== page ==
So this post was supposed to be a nice lead-in to Rich Hill's first start with the A's. Well, the baseball powers-that-be and Sonny's bout with food poisoning made sure that would not be the case. C'est la vie!
Rich Hill has been on every team. Every team and then some. He's been on so many teams I haven't even heard of some of them. Okay, that's a slight exaggeration, but only slight. The A's will be the eighth major league roster Hill's name has graced and his 25th team overall, when you include minors and independent league ball, and that's not even counting college. He's been signed by the Red Sox organization three times. In 2011, he underwent Tommy John surgery. In 2015, he had run out of major league teams to play for and ended up signing a contract with the Long Island Ducks of the Atlantic League of Professional Baseball.
Everything has been telling Rich Hill to stop playing ... except himself.
In early 2014, Hill had been bounced up and down like a human basketball from team to team, league to league, to every level of the minors imaginable, when the unthinkable happened. His second son, newborn Brooks Stephen Hill, passed away at Mass General hospital just a month after Rich signed with the Red Sox for the second time. Hill clung tight to what he had -- his wife, his 2½-yo son, Brice, and baseball -- and forged on as he was thrown around to two other organizations in the same year.
The Nationals scooped him up with a minor league contract at the beginning of 2015, and released him in the middle. All seemed lost for the lanky lefty when he made the decision to sign with the Long Island Ducks at the age of 35. That's when the movie reels started to turn. (Note: There is already a completely unrelated documentary called Rich Hill that has nothing to do with baseball, so a different title will be needed for any future biopic!)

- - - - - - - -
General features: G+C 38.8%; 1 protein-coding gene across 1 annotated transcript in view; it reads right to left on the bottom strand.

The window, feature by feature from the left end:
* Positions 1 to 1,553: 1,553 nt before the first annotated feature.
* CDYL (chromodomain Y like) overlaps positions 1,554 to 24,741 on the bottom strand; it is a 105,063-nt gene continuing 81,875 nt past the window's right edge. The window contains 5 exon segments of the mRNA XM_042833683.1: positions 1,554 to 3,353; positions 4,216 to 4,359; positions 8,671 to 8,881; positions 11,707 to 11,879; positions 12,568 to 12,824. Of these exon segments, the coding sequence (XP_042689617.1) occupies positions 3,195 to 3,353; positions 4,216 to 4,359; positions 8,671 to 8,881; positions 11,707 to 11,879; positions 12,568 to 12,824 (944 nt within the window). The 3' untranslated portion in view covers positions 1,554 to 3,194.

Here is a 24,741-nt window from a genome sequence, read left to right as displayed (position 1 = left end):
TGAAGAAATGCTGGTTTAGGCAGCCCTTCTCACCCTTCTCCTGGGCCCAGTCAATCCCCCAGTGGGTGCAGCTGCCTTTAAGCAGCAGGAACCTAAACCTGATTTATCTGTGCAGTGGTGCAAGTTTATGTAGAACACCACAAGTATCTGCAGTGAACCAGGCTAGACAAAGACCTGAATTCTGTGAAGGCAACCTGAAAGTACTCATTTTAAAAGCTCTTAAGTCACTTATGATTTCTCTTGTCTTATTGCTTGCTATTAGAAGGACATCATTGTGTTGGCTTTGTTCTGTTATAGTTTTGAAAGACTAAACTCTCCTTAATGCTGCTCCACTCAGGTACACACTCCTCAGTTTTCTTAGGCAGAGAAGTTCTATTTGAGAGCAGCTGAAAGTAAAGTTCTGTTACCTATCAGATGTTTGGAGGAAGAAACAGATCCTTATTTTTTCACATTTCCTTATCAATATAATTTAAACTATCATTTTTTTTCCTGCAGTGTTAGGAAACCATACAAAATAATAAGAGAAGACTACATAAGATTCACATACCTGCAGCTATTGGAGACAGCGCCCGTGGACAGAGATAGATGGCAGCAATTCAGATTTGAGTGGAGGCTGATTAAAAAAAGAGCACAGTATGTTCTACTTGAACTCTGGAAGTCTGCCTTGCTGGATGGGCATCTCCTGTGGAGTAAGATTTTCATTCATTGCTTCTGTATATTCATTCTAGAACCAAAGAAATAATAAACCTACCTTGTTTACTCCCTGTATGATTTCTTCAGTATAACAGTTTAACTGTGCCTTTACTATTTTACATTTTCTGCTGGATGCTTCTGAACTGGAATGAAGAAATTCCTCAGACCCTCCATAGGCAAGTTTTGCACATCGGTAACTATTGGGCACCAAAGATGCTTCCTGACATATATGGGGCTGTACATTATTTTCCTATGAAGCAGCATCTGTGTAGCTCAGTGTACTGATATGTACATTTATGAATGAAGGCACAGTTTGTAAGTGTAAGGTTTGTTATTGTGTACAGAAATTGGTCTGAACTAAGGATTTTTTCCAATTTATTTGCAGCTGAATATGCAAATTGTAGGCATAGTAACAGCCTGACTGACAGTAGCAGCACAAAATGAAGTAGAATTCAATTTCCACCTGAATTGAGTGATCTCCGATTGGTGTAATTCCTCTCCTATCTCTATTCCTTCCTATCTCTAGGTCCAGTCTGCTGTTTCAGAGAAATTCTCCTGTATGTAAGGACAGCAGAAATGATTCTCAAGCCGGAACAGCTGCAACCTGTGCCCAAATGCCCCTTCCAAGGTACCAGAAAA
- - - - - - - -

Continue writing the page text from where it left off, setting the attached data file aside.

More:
As many of you know, independent league ball is a place for those with no hope or those too stubborn to have lost it. It's where you go only if you have a deep, dear love for the game you're not willing to let go of. And if you're one of the lucky few to get snagged out, you're sure as heck not doing it at 35.
On August 14th, the Red Sox signed Hill for his third stint with the team. It was a minor league deal, and somehow, inexplicably, he was back in a Red Sox uniform on September 8th. In his first Major League start in six years, Hill pulled out his devastating curveball and pitched a scoreless seven innings while striking out 10. He only gave up one hit and a walk. Later, on September 25th, Hill pitched a complete game two-hitter, putting up 10 K's for the third game in a row.
Over those four games with the Red Sox, he posted a 1.55 ERA and 36 K's, only giving up five earned runs.
On November 17th, 2015, the A's penned him to a one-year, $6 million deal.
With every force Hill has fought through, he has remained optimistic, beaming like a baby in each and every one of his countless team photos.
It's been a long journey to Oakland. The 6'5", 220-pound Hill originated from Milton, Massachusetts, a freshman on their varsity high school baseball team, one of four in history to pull off the feat. He took his arm to the Michigan Wolverines, opting out of his selection by the Reds in the 1999 draft to go play college ball instead. Finally, he was selected by the Cubs in the fourth round of the 2002 draft and sent off on his adventure. Since then, he's held tight to the things he loves. Hill married his high school sweetheart in 2007, and the couple welcomed their first child, Brice, in 2011.
And as a footnote, it's totally notable that Hill pulls off a pretty solid Kip impression (from Napoleon Dynamite). Maybe it's time for that to make a comeback, too!